Ellen DeGeneres revels in what her morning show has brought viewers in its nearly two-decade history: a combination of absurdity, seriousness and, particularly in recent years, a reprieve from tough times.
She also acknowledges that who she is counts for a lot: a charismatic TV presenter who is a lesbian and married. But she would like to see the distinction become irrelevant.
“It should be no different than someone who has a talk show who is a straight person. But it means something, and I’m proud of it. I’m really thankful,” DeGeneres said.
The host decided it was time to put an end to “The Ellen DeGeneres Show” after 19 years and, before dancing off the stage, she will be celebrating with high-profile guests such as Jennifer Lawrence, Mila Kunis and Bruno Mars, as well as Jennifer Aniston. , Billie Eilish and Pink in the final episode on Thursday, May 26.
With filming recently wrapped, DeGeneres could take advice from another famous former talk show host, her friend Oprah Winfrey, in the episode that airs Tuesday. Winfrey suggested to DeGeneres that she take a break.
“Define ‘free time,’” DeGeneres said wryly. Now busy with one of her passions, home remodeling, she will travel to Rwanda to visit an impressive birthday present from her wife, actress Portia de Rossi: the Dian Fossey Gorilla Fund’s recently completed Ellen DeGeneres Campus, a expanding for the gorilla conservation project named for the late scientist Dian Fossey.
DeGeneres has production deals and ideas she wants to develop, said the actress and comedian, who has worked on movies like “Mr. Wrong” and “Finding Dory” and on television, including his groundbreaking 1990s comedy series “Ellen,” the first broadcast network show with a female lead. gay or lesbian
Sarah Kate Ellis, president and CEO of the Gay and Lesbian Alliance Against Defamation (GLAAD), praised DeGeneres’ contributions then and today.
Her legacy “is rooted in her being one of the most influential trailblazers in the entertainment industry when it comes to LGBTQ visibility,” Ellis said in an email. DeGeneres has invited viewers “to get to know and understand LGBTQ youth, transgender people, and in doing so, reminded millions of people that our community still faces many challenges and inequalities.”
DeGeneres recently spoke with The Associated Press about why her show worked, a meeting with very young fans, and reflected on its influence. Responses have been edited for brevity and clarity.
AP: Oprah said you’ll never have a moment like this and referred to her show and time on the air as “the glory days.” How does that sound to you?
DeGeneres: I’ve also had glory days on my sitcom, the last ones that I really savored and enjoyed. I think one can have many glory days, I hope, because I have had them. She was right; in a sense, that will never happen (again). Then I will create new ones.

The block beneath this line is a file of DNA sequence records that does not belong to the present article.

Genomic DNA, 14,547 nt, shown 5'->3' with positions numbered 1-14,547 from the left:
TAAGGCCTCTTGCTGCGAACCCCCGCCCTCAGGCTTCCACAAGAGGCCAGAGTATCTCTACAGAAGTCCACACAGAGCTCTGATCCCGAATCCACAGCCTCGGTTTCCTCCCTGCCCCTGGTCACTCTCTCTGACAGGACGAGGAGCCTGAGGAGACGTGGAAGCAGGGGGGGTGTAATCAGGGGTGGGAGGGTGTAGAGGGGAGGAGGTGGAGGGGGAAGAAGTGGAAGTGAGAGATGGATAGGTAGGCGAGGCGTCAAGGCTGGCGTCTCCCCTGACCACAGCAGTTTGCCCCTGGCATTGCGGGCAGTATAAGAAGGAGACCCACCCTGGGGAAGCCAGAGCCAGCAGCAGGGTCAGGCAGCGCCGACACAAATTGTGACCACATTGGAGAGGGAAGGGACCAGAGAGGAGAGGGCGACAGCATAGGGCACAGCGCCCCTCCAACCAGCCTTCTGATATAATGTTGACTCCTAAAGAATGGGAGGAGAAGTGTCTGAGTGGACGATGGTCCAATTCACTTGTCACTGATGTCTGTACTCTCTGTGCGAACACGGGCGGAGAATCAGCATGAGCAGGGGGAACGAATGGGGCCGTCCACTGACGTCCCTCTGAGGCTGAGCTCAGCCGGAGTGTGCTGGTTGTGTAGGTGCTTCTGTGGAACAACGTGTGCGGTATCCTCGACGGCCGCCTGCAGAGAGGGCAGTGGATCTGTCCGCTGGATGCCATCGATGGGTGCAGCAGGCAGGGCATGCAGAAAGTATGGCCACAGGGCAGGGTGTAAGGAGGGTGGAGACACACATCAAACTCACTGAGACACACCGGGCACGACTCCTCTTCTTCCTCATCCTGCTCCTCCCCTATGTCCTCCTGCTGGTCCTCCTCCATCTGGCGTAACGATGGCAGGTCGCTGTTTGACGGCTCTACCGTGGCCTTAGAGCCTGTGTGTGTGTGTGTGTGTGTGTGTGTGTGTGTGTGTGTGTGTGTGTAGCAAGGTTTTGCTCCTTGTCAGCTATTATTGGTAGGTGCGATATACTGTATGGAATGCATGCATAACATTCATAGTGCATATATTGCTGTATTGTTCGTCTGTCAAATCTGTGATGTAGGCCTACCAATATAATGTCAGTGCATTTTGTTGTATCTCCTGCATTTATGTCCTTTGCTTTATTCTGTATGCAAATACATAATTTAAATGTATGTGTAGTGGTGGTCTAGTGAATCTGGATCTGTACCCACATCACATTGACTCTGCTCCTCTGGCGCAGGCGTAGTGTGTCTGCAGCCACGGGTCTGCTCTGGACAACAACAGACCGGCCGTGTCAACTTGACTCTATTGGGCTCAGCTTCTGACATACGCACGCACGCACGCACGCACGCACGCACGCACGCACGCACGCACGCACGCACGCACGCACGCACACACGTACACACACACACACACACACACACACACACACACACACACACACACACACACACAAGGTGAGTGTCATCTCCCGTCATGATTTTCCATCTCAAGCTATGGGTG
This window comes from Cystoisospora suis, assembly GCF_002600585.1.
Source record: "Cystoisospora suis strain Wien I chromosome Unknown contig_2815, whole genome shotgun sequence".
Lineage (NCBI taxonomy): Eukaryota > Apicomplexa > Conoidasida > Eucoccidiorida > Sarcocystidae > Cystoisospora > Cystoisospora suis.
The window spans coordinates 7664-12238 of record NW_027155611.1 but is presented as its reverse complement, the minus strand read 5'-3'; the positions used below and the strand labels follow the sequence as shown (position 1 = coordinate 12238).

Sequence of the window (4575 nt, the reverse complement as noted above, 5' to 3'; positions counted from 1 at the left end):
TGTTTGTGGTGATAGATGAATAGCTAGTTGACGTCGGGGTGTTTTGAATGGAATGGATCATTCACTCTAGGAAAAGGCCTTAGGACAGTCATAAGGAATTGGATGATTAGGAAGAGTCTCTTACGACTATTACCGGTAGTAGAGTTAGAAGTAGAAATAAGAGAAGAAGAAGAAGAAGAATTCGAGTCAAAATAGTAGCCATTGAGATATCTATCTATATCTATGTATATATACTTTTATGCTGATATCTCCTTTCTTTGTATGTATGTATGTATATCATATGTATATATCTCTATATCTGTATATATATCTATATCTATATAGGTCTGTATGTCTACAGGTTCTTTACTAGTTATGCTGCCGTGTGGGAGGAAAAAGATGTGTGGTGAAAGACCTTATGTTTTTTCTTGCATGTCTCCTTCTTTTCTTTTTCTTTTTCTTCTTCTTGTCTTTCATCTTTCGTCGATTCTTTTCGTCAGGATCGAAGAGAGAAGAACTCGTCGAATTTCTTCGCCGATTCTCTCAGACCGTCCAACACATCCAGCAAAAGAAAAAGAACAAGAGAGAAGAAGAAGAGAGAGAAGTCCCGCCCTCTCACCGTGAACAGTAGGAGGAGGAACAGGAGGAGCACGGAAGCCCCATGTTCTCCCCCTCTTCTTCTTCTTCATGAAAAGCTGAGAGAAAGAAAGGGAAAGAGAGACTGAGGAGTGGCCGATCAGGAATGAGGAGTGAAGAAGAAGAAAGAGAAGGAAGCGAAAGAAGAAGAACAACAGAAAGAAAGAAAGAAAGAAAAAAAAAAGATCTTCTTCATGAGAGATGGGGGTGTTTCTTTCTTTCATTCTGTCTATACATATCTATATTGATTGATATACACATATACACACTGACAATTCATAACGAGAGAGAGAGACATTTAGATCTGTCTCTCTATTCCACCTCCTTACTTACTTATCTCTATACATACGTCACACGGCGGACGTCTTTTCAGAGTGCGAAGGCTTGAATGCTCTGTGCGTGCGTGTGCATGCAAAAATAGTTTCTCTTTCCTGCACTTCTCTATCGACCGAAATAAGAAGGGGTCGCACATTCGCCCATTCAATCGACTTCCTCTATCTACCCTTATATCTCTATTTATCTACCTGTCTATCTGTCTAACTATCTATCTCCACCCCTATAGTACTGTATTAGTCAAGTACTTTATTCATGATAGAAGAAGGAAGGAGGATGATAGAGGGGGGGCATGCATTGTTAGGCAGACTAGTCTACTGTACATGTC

AP: Did you look for your daytime talk show to offer something that hadn’t been seen before?
DeGeneres: We were ridiculous. Those moments on ‘The Carol Burnett Show’ when Harvey and Tim (Korman and Conway) would just lose their temper and laugh so hard, just plain silly… That’s what we did with the games, what we did with other segments. We had a great mix, interesting people and interesting conversations. Some people were celebrities and other spirit guides. We also helped people who needed it and were doing amazing things. We put music. It was a combination of everything. People said that the program could have been broadcast at 11:30 at night. I am proud that we have given so much in each episode.
AP: Are you satisfied with having viewers of all ages who find what you do attractive?
DeGeneres: The other day I stopped by to see if some girls who had crashed their bike into a wall were okay, there were three of them on the bike, which was ridiculous. And they were laughing and I was laughing. I said “Are you okay?” and they said “Are you Ellen!?” They were between 11 and 12 years old. I have (spectators) who are grandparents, who are men, who are women. I am so proud that I was able to reach so many different people with my humor and personality, not a specific demographic. I hope to represent pure fun, because God knows we all need a break right now.
AP: When the show started in 2003, attitudes toward LGBTQ+ people and rights were different, and the divisive theme has flared up again. Without mentioning it on the show, you were a gay woman American viewers could relate to. This is important?
DeGeneres: It’s not, until I see that there’s so much hate or discrimination and I realize that I’m on TV every day being myself and that should reach people. I am so grateful that I became a talk show host, that I get to be myself every day instead of just continuing to act, playing different roles all the time. I wouldn’t have been able to explore and see myself grow as a person. And, like you said, just by being there I hope I’ve sent a message that I’m really no different from anyone else.